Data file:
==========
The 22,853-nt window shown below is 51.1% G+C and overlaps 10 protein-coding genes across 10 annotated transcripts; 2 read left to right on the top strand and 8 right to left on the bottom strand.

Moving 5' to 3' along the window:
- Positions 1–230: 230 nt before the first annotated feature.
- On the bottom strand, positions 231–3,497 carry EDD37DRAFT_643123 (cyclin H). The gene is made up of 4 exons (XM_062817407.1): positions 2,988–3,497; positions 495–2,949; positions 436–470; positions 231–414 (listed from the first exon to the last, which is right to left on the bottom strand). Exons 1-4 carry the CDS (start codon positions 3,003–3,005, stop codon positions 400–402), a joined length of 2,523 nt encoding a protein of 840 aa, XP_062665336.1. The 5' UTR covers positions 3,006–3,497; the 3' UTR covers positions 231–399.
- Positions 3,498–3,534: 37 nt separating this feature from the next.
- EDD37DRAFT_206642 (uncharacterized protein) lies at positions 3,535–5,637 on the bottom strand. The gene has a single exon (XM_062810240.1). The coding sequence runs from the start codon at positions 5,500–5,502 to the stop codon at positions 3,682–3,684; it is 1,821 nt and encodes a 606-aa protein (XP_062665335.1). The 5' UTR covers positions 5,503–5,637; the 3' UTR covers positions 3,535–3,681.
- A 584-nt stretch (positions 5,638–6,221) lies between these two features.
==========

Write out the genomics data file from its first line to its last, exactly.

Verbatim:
The 22,853-nt window shown below is 51.1% G+C and overlaps 10 protein-coding genes across 10 annotated transcripts; 2 read left to right on the top strand and 8 right to left on the bottom strand.

Moving 5' to 3' along the window:
- Positions 1–230: 230 nt before the first annotated feature.
- On the bottom strand, positions 231–3,497 carry EDD37DRAFT_643123 (cyclin H). The gene is made up of 4 exons (XM_062817407.1): positions 2,988–3,497; positions 495–2,949; positions 436–470; positions 231–414 (listed from the first exon to the last, which is right to left on the bottom strand). Exons 1-4 carry the CDS (start codon positions 3,003–3,005, stop codon positions 400–402), a joined length of 2,523 nt encoding a protein of 840 aa, XP_062665336.1. The 5' UTR covers positions 3,006–3,497; the 3' UTR covers positions 231–399.
- Positions 3,498–3,534: 37 nt separating this feature from the next.
- EDD37DRAFT_206642 (uncharacterized protein) lies at positions 3,535–5,637 on the bottom strand. The gene has a single exon (XM_062810240.1). The coding sequence runs from the start codon at positions 5,500–5,502 to the stop codon at positions 3,682–3,684; it is 1,821 nt and encodes a 606-aa protein (XP_062665335.1). The 5' UTR covers positions 5,503–5,637; the 3' UTR covers positions 3,535–3,681.
- A 584-nt stretch (positions 5,638–6,221) lies between these two features.